It has been reported recently that Zoom security has been compromised because accounts are available for sale on the dark web.

 So how safe is Zoom? What does this mean for online counselling?

 I’m writing a series of short blogs to help you decide. The first was on Zoom Bombing (Zoom Security for Counsellors) and the second on encryption (Zoom Encryption for Counsellors)

This third one is about something called “credential stuffing”, what it is and how to avoid it happening to you.

Definitions

Credential Stuffing

Email addresses and passwords that are used on one site may become available to hackers due to security flaws.  These are then tested on other sites to gain access to accounts.  The reason credential stuffing is possible is due to people using the same email and password across numerous different websites.

The Dark Web

This is the section of the internet that is accessed by special software and enables anonymity, meaning it is often used for illegal purposes. 

How Does This Affect Zoom Security?

It has been reported that Zoom accounts are available for purchase on the dark web. (See:  bleepingcomputer report

In the process known as credential stuffing, hackers have been able to use email addresses and passwords from other services to gain access to genuine Zoom accounts.  

If your account details are available to hackers it means your account is not secure.  Hackers have access to your contacts and to your meetings.

Use a Unique Password for Your Zoom Account

To protect yourself and your clients, change your Zoom account password to something that is different to any other passwords you have used.  This will secure your account.

Does This Mean Zoom is Untrustworthy?

Unfortunately it is common for user accounts to be for sale on the dark web. Zoom’s popularity has meant user accounts have become a target for criminal activity.

It is not a problem specific to Zoom – it is a common occurrence for most sites that attract consumers such as Facebook, Amazon or Twitter.

It has added to the negative headlines about Zoom and sounds scary. 

However, will you now stop using Facebook or Amazon knowing it is possible your account details have been compromised?

 Or will it just make you change your password?

Enhance Zoom security with best practices

Please note that however many security features are inserted into a software product:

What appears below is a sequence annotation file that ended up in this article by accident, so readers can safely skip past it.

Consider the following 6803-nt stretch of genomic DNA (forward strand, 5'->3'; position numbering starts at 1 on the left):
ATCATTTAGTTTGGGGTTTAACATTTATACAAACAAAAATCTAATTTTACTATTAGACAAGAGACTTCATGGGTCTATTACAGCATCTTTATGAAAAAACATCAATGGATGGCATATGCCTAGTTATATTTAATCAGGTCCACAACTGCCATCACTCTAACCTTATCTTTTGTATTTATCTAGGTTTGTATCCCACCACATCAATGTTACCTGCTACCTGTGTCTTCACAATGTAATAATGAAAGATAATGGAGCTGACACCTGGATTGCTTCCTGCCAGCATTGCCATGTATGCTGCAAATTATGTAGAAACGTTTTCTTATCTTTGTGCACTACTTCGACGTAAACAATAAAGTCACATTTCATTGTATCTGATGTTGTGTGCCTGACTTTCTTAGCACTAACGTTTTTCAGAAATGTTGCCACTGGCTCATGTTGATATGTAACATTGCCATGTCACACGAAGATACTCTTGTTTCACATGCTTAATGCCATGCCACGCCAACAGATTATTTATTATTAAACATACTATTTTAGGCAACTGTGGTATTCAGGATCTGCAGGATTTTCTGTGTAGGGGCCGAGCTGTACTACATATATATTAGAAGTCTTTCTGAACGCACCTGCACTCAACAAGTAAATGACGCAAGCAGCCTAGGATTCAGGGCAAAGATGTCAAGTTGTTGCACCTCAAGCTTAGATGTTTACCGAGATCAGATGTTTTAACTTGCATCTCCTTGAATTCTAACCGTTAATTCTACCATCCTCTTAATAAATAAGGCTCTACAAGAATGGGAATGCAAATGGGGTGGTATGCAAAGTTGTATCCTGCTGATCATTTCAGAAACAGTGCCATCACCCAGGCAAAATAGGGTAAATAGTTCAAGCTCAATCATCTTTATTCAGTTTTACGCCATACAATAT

Human error is the most likely source of computer hacking

Computer hacking often starts with a human interaction, for example a phone call or email convincing you to share your password or download a file that inserts malware onto your machine.

For this reason, the most important ways to protect your clients are to:

  •  Use passwords that are not easily guessed. So do not use passwords such as family names, “password”, “ABC123”, “123456”, “Admin”, “Welcome”, “I love you”
  • Do not use the same password across multiple sites
  • If you struggle to remember passwords, use a password manager such as that offered by Google chrome or Apple keychain
  • Never reveal your password to anyone
  • Keep your computer, phone and relevant apps up to date in order to have the latest antivirus software and patches
  • Beware of emails asking for urgent action where you click on a link and then have to enter your user name and password. Never login from an email – go to the genuine website that you trust and login from there.

Conclusion

Zoom is a topical subject when large parts of the world are relying on video conferencing software to make contact with friends and customers.

Zoom security headlines are doing their job as click bait to attract users to web pages and adverts.

However, when examined in depth, what has emerged is that computer security is first and foremost dependent on people being careful with the way they use software.  Changing and protecting passwords is of vital importance.

If you’ve found this series of blogs helpful, do subscribe to Josephine’s mailing list for updates or join her Facebook community of counsellors.

 

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